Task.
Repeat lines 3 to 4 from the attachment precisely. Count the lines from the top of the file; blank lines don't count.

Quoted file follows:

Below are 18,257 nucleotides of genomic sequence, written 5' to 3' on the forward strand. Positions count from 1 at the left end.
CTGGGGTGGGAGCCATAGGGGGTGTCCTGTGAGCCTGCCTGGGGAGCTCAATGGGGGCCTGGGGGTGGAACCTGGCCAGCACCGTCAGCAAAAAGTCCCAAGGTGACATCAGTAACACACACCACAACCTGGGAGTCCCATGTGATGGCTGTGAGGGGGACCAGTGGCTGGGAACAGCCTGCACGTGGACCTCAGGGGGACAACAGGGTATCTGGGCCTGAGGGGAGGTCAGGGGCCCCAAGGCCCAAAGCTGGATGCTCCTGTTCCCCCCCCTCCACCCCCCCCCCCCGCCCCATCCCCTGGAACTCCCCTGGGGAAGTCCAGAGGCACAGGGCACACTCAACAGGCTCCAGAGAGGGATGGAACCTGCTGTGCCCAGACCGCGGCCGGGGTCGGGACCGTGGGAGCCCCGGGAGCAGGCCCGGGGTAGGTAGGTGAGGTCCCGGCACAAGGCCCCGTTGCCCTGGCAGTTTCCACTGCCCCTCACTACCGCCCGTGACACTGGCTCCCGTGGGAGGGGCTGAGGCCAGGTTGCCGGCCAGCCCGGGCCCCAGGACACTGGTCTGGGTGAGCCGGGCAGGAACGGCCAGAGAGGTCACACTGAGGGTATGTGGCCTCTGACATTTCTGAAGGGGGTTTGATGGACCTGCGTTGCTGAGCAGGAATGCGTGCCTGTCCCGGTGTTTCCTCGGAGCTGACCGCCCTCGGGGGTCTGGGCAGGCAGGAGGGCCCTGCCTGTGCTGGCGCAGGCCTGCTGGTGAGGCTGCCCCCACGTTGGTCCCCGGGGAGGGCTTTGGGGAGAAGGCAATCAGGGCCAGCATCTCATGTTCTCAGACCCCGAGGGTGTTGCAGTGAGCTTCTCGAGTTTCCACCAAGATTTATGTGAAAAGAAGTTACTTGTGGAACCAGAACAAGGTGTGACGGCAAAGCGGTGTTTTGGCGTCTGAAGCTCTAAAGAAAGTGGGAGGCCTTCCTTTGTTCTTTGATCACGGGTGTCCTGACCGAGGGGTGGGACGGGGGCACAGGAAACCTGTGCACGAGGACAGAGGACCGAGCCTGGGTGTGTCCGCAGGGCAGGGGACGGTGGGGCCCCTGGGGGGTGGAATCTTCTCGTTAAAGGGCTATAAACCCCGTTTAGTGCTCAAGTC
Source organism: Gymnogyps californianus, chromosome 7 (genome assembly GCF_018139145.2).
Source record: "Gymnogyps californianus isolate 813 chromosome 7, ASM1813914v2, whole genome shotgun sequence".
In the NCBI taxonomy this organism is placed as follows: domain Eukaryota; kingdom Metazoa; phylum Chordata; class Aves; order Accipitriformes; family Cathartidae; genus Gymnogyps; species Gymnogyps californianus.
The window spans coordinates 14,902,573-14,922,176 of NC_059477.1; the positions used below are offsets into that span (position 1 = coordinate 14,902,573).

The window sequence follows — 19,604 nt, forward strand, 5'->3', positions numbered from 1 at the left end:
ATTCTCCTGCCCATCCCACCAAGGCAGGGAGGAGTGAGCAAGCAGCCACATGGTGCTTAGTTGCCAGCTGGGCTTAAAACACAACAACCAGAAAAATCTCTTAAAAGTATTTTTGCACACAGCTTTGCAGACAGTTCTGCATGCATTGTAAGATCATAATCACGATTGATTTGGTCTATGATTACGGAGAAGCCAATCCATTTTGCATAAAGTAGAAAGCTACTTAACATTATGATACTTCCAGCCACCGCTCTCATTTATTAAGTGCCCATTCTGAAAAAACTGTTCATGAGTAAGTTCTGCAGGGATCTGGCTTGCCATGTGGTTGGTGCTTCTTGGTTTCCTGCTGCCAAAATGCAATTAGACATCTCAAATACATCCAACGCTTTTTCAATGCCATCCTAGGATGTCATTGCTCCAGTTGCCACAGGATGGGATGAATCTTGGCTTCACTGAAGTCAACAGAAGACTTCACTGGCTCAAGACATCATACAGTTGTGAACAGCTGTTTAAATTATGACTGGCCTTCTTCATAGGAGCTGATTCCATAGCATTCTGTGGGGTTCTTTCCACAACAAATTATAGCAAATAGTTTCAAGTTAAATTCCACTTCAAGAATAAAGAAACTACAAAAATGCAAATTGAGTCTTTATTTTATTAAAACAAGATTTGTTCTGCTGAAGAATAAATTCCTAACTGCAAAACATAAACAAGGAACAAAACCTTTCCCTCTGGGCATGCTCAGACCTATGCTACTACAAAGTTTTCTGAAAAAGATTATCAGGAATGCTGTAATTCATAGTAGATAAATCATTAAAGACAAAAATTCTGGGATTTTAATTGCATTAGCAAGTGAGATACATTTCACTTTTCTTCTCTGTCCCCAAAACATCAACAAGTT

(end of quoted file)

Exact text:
Source organism: Gymnogyps californianus, chromosome 7 (genome assembly GCF_018139145.2).
Source record: "Gymnogyps californianus isolate 813 chromosome 7, ASM1813914v2, whole genome shotgun sequence".